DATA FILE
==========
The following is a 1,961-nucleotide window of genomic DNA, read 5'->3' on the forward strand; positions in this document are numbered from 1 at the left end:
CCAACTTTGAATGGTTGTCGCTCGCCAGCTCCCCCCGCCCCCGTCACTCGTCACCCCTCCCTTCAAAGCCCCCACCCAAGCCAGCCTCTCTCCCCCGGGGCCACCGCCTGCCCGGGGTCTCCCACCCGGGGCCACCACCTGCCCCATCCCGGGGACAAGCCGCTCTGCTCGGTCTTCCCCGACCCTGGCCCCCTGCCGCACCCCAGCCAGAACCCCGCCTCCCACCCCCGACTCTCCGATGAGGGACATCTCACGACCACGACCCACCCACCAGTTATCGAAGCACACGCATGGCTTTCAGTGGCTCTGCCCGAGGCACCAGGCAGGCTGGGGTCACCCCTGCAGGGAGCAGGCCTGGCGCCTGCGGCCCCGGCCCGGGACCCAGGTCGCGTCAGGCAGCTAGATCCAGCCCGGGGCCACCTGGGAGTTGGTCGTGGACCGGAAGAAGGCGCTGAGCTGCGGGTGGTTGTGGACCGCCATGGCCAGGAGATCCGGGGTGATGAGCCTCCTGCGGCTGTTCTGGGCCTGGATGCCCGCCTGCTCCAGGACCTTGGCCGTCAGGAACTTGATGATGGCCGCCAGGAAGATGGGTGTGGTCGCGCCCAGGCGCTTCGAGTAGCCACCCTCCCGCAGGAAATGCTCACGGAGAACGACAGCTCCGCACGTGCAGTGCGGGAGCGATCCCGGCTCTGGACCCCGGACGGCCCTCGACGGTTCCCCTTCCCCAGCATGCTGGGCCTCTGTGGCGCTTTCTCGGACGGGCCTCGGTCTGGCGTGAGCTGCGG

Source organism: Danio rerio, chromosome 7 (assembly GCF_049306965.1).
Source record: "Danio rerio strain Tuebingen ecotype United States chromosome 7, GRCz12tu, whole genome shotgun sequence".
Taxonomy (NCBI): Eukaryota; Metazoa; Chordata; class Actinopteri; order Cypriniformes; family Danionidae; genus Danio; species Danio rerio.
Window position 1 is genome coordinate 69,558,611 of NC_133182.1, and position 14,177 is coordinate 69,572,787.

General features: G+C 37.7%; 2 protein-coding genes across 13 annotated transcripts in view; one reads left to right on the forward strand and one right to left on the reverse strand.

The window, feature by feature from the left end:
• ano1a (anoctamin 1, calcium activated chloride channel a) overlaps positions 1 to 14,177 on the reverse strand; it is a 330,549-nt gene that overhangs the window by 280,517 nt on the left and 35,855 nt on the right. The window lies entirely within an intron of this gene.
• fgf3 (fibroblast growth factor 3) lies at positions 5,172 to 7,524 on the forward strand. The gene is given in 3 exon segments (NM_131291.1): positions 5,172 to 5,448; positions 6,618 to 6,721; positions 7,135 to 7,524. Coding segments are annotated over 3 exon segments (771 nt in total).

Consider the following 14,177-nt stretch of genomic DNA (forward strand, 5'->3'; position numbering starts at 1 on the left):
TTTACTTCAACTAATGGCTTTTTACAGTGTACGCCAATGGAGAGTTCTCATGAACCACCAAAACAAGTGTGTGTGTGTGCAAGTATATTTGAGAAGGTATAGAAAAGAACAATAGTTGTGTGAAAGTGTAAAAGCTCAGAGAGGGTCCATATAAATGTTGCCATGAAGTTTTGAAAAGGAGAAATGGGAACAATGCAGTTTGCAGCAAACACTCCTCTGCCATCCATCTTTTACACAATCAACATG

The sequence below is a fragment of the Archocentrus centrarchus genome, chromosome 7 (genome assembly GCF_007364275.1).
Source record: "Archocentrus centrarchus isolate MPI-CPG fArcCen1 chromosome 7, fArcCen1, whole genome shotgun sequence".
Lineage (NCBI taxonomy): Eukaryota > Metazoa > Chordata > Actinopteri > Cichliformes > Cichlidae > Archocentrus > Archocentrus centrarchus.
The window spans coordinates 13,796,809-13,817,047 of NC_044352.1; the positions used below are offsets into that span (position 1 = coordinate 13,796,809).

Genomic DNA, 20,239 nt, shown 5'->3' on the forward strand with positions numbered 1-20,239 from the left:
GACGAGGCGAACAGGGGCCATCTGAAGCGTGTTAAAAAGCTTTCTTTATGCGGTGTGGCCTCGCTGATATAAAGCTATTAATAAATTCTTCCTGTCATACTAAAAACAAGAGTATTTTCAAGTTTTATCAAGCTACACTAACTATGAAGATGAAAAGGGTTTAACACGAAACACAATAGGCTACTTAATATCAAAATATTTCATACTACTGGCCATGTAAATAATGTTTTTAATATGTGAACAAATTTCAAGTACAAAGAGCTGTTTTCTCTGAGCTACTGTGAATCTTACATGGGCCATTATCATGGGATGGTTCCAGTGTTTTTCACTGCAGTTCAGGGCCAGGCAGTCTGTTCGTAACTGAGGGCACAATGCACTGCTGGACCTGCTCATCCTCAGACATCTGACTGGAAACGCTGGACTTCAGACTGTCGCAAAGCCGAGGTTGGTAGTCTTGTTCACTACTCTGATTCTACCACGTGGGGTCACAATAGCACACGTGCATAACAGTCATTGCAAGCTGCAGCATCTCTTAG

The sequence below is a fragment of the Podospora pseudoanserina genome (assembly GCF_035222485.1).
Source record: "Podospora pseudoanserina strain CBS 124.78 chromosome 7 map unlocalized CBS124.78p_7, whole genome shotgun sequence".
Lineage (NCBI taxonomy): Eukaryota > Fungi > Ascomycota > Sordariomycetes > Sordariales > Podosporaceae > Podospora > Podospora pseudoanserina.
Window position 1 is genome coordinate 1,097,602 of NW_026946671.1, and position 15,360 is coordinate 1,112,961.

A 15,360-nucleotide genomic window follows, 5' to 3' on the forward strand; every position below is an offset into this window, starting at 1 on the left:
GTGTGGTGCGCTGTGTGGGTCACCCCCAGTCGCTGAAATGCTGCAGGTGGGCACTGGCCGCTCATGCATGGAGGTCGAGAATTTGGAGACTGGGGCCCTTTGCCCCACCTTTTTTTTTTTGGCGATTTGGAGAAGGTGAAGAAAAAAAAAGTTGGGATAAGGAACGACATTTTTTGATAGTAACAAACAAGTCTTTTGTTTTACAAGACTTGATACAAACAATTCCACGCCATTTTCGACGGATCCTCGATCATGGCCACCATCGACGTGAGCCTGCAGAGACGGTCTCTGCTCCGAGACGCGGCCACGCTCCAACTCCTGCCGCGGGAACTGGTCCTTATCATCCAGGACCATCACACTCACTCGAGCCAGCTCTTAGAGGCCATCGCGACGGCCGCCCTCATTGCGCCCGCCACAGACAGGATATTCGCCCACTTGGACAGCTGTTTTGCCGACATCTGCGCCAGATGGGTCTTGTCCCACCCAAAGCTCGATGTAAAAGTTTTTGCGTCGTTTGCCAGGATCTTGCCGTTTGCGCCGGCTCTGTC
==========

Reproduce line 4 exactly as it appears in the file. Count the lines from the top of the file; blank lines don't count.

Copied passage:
Source record: "Danio rerio strain Tuebingen ecotype United States chromosome 7, GRCz12tu, whole genome shotgun sequence".